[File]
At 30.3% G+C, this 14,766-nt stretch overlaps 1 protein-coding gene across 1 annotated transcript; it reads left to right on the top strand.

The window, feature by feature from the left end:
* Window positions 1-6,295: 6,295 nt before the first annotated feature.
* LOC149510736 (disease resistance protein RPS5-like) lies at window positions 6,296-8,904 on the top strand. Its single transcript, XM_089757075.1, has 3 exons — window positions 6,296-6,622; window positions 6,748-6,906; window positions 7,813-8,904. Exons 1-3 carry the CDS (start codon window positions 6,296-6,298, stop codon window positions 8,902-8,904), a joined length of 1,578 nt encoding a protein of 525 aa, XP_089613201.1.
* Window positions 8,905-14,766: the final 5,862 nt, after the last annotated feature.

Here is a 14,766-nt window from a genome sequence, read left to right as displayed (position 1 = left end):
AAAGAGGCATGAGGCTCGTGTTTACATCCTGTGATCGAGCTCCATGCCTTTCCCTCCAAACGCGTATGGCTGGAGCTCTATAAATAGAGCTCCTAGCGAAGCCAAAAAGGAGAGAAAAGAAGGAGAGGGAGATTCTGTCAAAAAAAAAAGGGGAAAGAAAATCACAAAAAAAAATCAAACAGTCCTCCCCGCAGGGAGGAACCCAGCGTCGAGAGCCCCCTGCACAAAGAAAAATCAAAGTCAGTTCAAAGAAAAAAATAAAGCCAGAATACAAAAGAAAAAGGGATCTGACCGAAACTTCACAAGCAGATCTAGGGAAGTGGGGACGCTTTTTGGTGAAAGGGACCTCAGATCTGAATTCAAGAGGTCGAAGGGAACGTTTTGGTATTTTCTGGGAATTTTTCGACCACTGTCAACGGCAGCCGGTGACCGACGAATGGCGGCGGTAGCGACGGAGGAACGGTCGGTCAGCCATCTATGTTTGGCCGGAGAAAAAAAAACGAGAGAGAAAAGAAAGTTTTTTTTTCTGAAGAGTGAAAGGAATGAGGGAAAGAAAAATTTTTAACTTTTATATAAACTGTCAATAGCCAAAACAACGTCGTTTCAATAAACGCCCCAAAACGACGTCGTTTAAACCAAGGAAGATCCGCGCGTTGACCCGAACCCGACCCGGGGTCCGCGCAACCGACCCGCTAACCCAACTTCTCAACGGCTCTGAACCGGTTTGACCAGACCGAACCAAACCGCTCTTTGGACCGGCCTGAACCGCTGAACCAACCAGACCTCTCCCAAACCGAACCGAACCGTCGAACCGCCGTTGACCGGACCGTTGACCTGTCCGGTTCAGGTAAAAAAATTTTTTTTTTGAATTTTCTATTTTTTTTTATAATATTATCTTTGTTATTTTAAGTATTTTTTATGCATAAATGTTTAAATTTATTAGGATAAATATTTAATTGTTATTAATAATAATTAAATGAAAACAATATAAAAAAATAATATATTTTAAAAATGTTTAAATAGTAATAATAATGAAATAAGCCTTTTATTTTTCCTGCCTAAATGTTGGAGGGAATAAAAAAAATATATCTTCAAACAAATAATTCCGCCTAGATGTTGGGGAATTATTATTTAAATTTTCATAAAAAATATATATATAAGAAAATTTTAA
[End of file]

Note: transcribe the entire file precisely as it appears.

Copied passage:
At 30.3% G+C, this 14,766-nt stretch overlaps 1 protein-coding gene across 1 annotated transcript; it reads left to right on the top strand.

The window, feature by feature from the left end:
* Window positions 1-6,295: 6,295 nt before the first annotated feature.
* LOC149510736 (disease resistance protein RPS5-like) lies at window positions 6,296-8,904 on the top strand. Its single transcript, XM_089757075.1, has 3 exons — window positions 6,296-6,622; window positions 6,748-6,906; window positions 7,813-8,904. Exons 1-3 carry the CDS (start codon window positions 6,296-6,298, stop codon window positions 8,902-8,904), a joined length of 1,578 nt encoding a protein of 525 aa, XP_089613201.1.
* Window positions 8,905-14,766: the final 5,862 nt, after the last annotated feature.

Here is a 14,766-nt window from a genome sequence, read left to right as displayed (position 1 = left end):
AAAGAGGCATGAGGCTCGTGTTTACATCCTGTGATCGAGCTCCATGCCTTTCCCTCCAAACGCGTATGGCTGGAGCTCTATAAATAGAGCTCCTAGCGAAGCCAAAAAGGAGAGAAAAGAAGGAGAGGGAGATTCTGTCAAAAAAAAAAGGGGAAAGAAAATCACAAAAAAAAATCAAACAGTCCTCCCCGCAGGGAGGAACCCAGCGTCGAGAGCCCCCTGCACAAAGAAAAATCAAAGTCAGTTCAAAGAAAAAAATAAAGCCAGAATACAAAAGAAAAAGGGATCTGACCGAAACTTCACAAGCAGATCTAGGGAAGTGGGGACGCTTTTTGGTGAAAGGGACCTCAGATCTGAATTCAAGAGGTCGAAGGGAACGTTTTGGTATTTTCTGGGAATTTTTCGACCACTGTCAACGGCAGCCGGTGACCGACGAATGGCGGCGGTAGCGACGGAGGAACGGTCGGTCAGCCATCTATGTTTGGCCGGAGAAAAAAAAACGAGAGAGAAAAGAAAGTTTTTTTTTCTGAAGAGTGAAAGGAATGAGGGAAAGAAAAATTTTTAACTTTTATATAAACTGTCAATAGCCAAAACAACGTCGTTTCAATAAACGCCCCAAAACGACGTCGTTTAAACCAAGGAAGATCCGCGCGTTGACCCGAACCCGACCCGGGGTCCGCGCAACCGACCCGCTAACCCAACTTCTCAACGGCTCTGAACCGGTTTGACCAGACCGAACCAAACCGCTCTTTGGACCGGCCTGAACCGCTGAACCAACCAGACCTCTCCCAAACCGAACCGAACCGTCGAACCGCCGTTGACCGGACCGTTGACCTGTCCGGTTCAGGTAAAAAAATTTTTTTTTTGAATTTTCTATTTTTTTTTATAATATTATCTTTGTTATTTTAAGTATTTTTTATGCATAAATGTTTAAATTTATTAGGATAAATATTTAATTGTTATTAATAATAATTAAATGAAAACAATATAAAAAAATAATATATTTTAAAAATGTTTAAATAGTAATAATAATGAAATAAGCCTTTTATTTTTCCTGCCTAAATGTTGGAGGGAATAAAAAAAATATATCTTCAAACAAATAATTCCGCCTAGATGTTGGGGAATTATTATTTAAATTTTCATAAAAAATATATATATAAGAAAATTTTAA